As of May 7th, 2022, the current book will be – “A Practical Guide to Complex PTSD: Compassionate Strategies to Begin Healing from Childhood Trauma.”

by Dr. Arielle Schwartz.


Here is an Excerpt –


Repetitive trauma during childhood can impact your emotional development, creating a ripple effect that carries into adulthood. Complex post-traumatic stress disorder (C-PTSD) is a physical and psychological response to these repeated traumatic events. A Practical Guide to Complex PTSD contains research-based strategies, tools, and support for individuals working to heal from their childhood trauma. You don’t have to be a prisoner of your past.


Learn the skills necessary to improve your physical and mental health with practical strategies taken from the most effective therapeutic methods, including cognitive-behavioral therapy (CBT), dialectical behavioral therapy (DBT), eye movement desensitization, and reprocessing (EMDR), and somatic psychology. When appropriately addressed, the wounds of your past no longer need to interfere with your ability to live a meaningful and satisfying life.


This book includes:


  • Understand C-PTSD—Get an in-depth explanation of complex PTSD, including its symptoms, its treatment through various therapies, and more.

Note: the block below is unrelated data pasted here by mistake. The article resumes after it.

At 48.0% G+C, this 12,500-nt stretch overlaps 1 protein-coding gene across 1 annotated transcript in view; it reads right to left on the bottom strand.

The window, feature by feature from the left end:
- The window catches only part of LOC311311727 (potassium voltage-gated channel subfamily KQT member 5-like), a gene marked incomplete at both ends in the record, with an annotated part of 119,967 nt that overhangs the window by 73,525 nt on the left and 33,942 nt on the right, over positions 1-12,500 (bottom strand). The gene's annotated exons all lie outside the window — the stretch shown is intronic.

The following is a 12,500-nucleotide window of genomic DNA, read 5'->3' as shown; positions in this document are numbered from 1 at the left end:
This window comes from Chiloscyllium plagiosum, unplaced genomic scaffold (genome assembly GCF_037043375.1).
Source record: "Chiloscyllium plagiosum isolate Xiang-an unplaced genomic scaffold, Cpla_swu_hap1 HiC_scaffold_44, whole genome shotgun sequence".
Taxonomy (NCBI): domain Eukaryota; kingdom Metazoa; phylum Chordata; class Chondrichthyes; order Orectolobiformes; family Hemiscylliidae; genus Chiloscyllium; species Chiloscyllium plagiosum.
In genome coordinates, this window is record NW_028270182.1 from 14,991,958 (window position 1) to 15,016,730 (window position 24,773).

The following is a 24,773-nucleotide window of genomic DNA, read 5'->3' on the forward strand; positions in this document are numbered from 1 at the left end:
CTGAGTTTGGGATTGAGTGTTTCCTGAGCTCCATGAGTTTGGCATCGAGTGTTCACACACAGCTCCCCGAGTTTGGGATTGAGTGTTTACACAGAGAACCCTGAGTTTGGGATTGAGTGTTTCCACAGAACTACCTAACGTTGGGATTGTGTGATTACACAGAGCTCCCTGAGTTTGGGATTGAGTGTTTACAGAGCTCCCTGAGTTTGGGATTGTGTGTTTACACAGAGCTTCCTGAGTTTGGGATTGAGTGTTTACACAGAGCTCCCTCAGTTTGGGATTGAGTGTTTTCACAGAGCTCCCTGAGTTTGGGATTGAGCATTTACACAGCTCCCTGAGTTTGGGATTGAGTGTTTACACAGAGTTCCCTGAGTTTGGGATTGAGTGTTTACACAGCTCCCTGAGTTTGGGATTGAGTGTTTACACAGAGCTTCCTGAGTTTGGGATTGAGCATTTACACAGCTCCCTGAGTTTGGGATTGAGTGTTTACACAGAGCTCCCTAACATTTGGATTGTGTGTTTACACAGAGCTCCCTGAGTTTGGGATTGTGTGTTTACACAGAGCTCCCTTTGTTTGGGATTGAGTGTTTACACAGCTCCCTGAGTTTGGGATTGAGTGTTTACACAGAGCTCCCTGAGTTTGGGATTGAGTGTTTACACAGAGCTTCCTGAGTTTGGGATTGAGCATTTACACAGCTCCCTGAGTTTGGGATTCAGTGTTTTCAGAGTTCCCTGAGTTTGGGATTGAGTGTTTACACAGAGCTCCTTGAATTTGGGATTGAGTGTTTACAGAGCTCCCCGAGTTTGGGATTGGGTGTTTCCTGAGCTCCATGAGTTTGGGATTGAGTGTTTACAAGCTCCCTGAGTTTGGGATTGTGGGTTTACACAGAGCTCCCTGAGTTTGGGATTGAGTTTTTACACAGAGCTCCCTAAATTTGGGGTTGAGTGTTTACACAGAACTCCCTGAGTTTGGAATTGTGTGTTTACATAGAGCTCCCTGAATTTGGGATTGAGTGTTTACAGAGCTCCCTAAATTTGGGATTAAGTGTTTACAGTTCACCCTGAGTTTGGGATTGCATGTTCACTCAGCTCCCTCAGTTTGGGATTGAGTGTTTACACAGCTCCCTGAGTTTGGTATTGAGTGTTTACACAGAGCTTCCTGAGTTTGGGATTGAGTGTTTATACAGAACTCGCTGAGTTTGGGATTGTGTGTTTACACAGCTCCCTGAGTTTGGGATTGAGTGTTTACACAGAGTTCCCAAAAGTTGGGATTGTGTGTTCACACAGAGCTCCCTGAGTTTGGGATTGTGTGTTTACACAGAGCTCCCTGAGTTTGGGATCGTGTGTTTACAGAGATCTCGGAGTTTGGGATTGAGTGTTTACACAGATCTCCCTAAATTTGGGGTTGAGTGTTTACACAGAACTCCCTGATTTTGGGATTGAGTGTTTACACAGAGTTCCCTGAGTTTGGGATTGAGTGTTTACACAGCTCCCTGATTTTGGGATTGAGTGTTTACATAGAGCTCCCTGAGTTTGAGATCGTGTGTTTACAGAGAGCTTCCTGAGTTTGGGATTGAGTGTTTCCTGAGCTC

• Address the symptoms—Discover evidence-based strategies for healing the symptoms of complex PTSD, like avoidance, depression, emotional dysregulation, and hopelessness.
  • Real stories—Relate to others’ experiences with complex PTSD with multiple real-life examples in each chapter.


Start letting go of the pain from your past—A Practical Guide to Complex PTSD can help show you how.


If you or a loved one live in the despair and isolation of complex post-traumatic stress disorder, please come to us for help. CPTSD Foundation offers a wide range of services, including:




All our services are reasonably priced, and some are even free. So, sign-up to gain more insight into how complex post-traumatic stress disorder is altering your life and how you can overcome it; we will be glad to help you. If you cannot afford to pay, go to to apply for aid. We only wish to serve you.



Mindfulness, Prayer, and Meditation Circle

Meditation can be an integral part of healing from trauma. Our 9-week self-study video course helps you integrate this fantastic grounding, centering, and focus method. Join the Mindfulness, Prayer, and Meditation Circle today!